Germani and Superintendent Ken Kunin both said during last week’s presentation that no spot has risen to the top at this time. WBRC senior associate Michael Johanning presented a slide showing more than 20 sites with sufficient acreage of at least 10 acres close to clusters of residential homes.

“We haven’t quite settled on any site just yet,” Germani said, “So, if anyone knows of any large tracts of land they’d like us to look at, please let us know and we’ll add it to the one we’ve already checked.”

Although Mahoney is said to be in better physical shape than Memorial’s mid-century construction, it was built in an age that makes it tough to wire for modern technological needs, which is why Mahoney ranked higher on the state funding list. The building’s 15-acre lot at the corner of Ocean Street and Broadway is also considered too small for the major addition needed to consolidate Memorial students there.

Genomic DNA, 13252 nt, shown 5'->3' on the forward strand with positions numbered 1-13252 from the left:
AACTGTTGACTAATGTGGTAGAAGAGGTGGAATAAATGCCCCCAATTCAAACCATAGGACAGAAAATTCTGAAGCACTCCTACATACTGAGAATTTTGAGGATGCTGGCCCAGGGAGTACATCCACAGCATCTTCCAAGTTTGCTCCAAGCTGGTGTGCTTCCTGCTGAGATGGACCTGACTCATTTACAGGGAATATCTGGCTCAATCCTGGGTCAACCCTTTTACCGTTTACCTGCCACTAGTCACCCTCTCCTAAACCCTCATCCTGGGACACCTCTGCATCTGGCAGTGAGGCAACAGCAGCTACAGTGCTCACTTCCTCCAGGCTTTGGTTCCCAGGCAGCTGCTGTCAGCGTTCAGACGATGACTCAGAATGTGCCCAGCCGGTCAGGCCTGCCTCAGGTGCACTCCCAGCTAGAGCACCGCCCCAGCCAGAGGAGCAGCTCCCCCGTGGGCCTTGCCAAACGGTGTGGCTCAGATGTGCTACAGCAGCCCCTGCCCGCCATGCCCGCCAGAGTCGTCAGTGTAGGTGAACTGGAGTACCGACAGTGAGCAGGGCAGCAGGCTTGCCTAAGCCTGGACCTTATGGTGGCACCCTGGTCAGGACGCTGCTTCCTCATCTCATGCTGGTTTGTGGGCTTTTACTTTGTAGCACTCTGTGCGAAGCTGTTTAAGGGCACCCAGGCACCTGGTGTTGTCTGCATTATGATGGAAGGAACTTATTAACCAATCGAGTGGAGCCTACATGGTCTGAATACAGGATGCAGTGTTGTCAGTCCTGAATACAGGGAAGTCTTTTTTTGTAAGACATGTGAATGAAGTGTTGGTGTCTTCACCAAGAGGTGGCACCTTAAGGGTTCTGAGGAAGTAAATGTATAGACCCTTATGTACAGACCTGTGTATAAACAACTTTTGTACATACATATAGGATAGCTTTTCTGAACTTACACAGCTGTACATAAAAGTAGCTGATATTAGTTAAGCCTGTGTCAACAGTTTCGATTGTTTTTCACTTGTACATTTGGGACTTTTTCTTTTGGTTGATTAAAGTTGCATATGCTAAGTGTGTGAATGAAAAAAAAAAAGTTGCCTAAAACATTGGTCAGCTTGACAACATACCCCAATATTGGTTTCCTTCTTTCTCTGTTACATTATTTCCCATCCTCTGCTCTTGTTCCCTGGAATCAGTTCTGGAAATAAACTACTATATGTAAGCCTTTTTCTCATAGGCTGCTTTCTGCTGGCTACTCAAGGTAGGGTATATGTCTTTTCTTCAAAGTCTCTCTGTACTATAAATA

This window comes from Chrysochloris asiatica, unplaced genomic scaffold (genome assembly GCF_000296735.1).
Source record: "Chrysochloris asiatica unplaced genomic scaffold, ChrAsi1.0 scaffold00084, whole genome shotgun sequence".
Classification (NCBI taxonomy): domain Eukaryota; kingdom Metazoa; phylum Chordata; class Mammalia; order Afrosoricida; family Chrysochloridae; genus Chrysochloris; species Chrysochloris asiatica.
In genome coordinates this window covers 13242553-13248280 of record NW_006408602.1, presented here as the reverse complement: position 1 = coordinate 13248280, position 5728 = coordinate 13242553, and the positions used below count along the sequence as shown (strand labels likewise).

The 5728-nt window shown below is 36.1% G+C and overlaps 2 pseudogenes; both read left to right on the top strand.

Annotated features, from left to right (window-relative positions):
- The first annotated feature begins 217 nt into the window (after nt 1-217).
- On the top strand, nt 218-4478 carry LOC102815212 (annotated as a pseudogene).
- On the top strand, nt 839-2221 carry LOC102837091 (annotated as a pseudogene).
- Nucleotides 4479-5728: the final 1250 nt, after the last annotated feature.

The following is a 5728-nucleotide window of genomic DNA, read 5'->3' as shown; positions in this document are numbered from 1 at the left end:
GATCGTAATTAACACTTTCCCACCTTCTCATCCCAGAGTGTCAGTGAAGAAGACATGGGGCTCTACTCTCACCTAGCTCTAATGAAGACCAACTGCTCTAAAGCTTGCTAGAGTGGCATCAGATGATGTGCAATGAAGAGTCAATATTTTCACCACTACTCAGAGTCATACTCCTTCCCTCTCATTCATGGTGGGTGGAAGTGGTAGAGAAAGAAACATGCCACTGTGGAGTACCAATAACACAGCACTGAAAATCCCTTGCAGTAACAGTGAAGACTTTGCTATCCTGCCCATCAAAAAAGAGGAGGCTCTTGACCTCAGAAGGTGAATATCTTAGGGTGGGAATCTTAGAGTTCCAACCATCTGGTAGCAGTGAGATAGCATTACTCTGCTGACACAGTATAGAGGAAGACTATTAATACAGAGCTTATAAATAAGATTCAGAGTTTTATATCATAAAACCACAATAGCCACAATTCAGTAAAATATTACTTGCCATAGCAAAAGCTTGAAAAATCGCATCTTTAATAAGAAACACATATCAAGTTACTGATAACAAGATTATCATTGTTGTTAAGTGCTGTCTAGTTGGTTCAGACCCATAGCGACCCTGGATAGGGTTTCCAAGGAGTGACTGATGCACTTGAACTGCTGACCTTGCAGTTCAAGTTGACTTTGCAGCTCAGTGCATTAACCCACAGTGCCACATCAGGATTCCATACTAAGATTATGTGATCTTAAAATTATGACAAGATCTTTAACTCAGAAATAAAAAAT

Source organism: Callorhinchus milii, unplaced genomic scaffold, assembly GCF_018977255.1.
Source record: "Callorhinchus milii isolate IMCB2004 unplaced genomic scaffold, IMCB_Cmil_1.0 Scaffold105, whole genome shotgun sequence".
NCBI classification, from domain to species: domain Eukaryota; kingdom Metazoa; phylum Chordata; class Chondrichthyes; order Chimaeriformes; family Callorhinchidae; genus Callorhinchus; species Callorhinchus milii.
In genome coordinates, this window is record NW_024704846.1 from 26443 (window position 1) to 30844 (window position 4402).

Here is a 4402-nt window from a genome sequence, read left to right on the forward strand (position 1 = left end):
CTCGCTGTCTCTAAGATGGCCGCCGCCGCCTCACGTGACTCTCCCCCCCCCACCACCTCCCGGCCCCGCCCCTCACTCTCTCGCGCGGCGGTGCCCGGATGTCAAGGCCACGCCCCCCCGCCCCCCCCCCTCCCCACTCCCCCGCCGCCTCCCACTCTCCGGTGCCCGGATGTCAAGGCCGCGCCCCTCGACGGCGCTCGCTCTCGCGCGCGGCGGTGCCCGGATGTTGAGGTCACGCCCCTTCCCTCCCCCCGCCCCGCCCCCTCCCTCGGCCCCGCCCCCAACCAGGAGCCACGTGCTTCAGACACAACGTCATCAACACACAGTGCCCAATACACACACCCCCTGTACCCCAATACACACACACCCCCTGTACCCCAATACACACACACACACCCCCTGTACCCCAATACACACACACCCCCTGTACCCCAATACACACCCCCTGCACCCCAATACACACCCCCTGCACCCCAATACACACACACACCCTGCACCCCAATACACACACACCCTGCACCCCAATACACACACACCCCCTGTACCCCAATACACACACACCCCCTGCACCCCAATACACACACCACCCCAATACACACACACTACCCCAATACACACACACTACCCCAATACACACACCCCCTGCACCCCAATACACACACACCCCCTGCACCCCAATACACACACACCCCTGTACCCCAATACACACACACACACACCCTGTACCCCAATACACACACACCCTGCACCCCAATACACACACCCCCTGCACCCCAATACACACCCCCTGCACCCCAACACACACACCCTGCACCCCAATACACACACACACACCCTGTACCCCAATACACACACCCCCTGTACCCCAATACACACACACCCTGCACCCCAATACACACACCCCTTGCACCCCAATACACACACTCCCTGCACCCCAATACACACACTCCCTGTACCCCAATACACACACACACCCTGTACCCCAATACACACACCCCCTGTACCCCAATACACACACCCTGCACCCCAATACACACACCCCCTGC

Memorial is on 17 acres off Wescott Street and houses the school department’s administrative offices. Relocating those offices would not be part of the state funding for a new combined middle school, Kunin said.

School officials have said in the past that if Memorial is chosen as the site of a single middle school, it’s many deficiencies, given the comparatively poor construction methods of the era in which it was built, would mean razing it to the ground in favor off a new building. The state will not fund renovations or reconstruction of Memorial on its own, but was willing to fund a single middle school as part of a district wide K-8 solution.

Both buildings have issues with heating, ventilation, plumbing and electrical systems, as well asbestos that would need to be removed during any renovation project.